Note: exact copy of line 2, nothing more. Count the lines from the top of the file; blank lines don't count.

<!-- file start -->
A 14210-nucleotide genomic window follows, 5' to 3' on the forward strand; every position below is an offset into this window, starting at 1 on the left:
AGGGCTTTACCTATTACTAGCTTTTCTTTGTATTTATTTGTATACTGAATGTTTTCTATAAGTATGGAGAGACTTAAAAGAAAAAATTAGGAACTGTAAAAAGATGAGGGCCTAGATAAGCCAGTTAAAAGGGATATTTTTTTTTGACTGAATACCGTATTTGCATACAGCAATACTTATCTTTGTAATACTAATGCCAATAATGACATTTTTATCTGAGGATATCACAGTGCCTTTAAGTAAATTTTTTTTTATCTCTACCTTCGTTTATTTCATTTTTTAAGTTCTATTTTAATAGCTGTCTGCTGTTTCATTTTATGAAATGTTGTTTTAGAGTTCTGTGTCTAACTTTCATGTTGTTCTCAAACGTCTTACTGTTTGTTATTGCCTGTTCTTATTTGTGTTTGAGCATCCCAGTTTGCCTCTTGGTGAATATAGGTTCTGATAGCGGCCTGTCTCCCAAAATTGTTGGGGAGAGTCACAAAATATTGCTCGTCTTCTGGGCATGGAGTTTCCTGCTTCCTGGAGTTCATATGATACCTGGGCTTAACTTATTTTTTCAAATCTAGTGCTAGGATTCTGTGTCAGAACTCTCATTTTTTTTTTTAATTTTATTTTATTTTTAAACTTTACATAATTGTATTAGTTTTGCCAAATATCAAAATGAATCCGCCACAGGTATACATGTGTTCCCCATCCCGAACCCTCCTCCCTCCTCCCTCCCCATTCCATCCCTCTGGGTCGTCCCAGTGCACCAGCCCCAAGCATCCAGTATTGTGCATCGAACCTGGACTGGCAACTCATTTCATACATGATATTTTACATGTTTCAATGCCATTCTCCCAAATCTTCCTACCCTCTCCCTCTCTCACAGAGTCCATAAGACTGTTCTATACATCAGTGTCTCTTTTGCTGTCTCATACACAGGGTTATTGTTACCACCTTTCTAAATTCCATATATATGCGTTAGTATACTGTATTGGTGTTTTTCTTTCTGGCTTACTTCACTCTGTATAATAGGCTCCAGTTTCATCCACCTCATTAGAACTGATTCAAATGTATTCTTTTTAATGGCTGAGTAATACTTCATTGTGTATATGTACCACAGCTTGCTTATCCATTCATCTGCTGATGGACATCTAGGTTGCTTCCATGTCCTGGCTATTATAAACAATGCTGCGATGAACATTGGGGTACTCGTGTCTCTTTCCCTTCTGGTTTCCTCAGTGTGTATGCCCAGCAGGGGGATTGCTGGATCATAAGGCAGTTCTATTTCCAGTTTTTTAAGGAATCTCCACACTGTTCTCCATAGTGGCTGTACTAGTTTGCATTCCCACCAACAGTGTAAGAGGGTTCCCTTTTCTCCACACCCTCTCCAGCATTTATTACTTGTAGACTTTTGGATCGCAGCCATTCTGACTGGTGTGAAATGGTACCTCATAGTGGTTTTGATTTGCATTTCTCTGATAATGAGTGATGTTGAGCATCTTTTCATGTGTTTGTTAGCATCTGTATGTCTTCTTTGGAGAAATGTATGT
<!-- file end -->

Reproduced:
AGGGCTTTACCTATTACTAGCTTTTCTTTGTATTTATTTGTATACTGAATGTTTTCTATAAGTATGGAGAGACTTAAAAGAAAAAATTAGGAACTGTAAAAAGATGAGGGCCTAGATAAGCCAGTTAAAAGGGATATTTTTTTTTGACTGAATACCGTATTTGCATACAGCAATACTTATCTTTGTAATACTAATGCCAATAATGACATTTTTATCTGAGGATATCACAGTGCCTTTAAGTAAATTTTTTTTTATCTCTACCTTCGTTTATTTCATTTTTTAAGTTCTATTTTAATAGCTGTCTGCTGTTTCATTTTATGAAATGTTGTTTTAGAGTTCTGTGTCTAACTTTCATGTTGTTCTCAAACGTCTTACTGTTTGTTATTGCCTGTTCTTATTTGTGTTTGAGCATCCCAGTTTGCCTCTTGGTGAATATAGGTTCTGATAGCGGCCTGTCTCCCAAAATTGTTGGGGAGAGTCACAAAATATTGCTCGTCTTCTGGGCATGGAGTTTCCTGCTTCCTGGAGTTCATATGATACCTGGGCTTAACTTATTTTTTCAAATCTAGTGCTAGGATTCTGTGTCAGAACTCTCATTTTTTTTTTTAATTTTATTTTATTTTTAAACTTTACATAATTGTATTAGTTTTGCCAAATATCAAAATGAATCCGCCACAGGTATACATGTGTTCCCCATCCCGAACCCTCCTCCCTCCTCCCTCCCCATTCCATCCCTCTGGGTCGTCCCAGTGCACCAGCCCCAAGCATCCAGTATTGTGCATCGAACCTGGACTGGCAACTCATTTCATACATGATATTTTACATGTTTCAATGCCATTCTCCCAAATCTTCCTACCCTCTCCCTCTCTCACAGAGTCCATAAGACTGTTCTATACATCAGTGTCTCTTTTGCTGTCTCATACACAGGGTTATTGTTACCACCTTTCTAAATTCCATATATATGCGTTAGTATACTGTATTGGTGTTTTTCTTTCTGGCTTACTTCACTCTGTATAATAGGCTCCAGTTTCATCCACCTCATTAGAACTGATTCAAATGTATTCTTTTTAATGGCTGAGTAATACTTCATTGTGTATATGTACCACAGCTTGCTTATCCATTCATCTGCTGATGGACATCTAGGTTGCTTCCATGTCCTGGCTATTATAAACAATGCTGCGATGAACATTGGGGTACTCGTGTCTCTTTCCCTTCTGGTTTCCTCAGTGTGTATGCCCAGCAGGGGGATTGCTGGATCATAAGGCAGTTCTATTTCCAGTTTTTTAAGGAATCTCCACACTGTTCTCCATAGTGGCTGTACTAGTTTGCATTCCCACCAACAGTGTAAGAGGGTTCCCTTTTCTCCACACCCTCTCCAGCATTTATTACTTGTAGACTTTTGGATCGCAGCCATTCTGACTGGTGTGAAATGGTACCTCATAGTGGTTTTGATTTGCATTTCTCTGATAATGAGTGATGTTGAGCATCTTTTCATGTGTTTGTTAGCATCTGTATGTCTTCTTTGGAGAAATGTATGT